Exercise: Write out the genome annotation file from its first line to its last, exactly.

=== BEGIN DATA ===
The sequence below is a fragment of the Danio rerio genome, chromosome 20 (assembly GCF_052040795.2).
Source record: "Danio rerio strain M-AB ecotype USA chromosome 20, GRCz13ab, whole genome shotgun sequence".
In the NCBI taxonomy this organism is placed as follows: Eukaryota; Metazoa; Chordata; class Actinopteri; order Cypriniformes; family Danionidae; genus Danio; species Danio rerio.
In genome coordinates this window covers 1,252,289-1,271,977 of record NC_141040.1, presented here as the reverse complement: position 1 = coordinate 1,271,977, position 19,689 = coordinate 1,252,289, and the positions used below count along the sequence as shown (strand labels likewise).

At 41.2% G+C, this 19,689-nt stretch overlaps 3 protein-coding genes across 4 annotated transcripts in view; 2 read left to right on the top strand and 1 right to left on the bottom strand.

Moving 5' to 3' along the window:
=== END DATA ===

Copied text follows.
The sequence below is a fragment of the Danio rerio genome, chromosome 20 (assembly GCF_052040795.2).
Source record: "Danio rerio strain M-AB ecotype USA chromosome 20, GRCz13ab, whole genome shotgun sequence".
In the NCBI taxonomy this organism is placed as follows: Eukaryota; Metazoa; Chordata; class Actinopteri; order Cypriniformes; family Danionidae; genus Danio; species Danio rerio.
In genome coordinates this window covers 1,252,289-1,271,977 of record NC_141040.1, presented here as the reverse complement: position 1 = coordinate 1,271,977, position 19,689 = coordinate 1,252,289, and the positions used below count along the sequence as shown (strand labels likewise).

At 41.2% G+C, this 19,689-nt stretch overlaps 3 protein-coding genes across 4 annotated transcripts in view; 2 read left to right on the top strand and 1 right to left on the bottom strand.

Moving 5' to 3' along the window: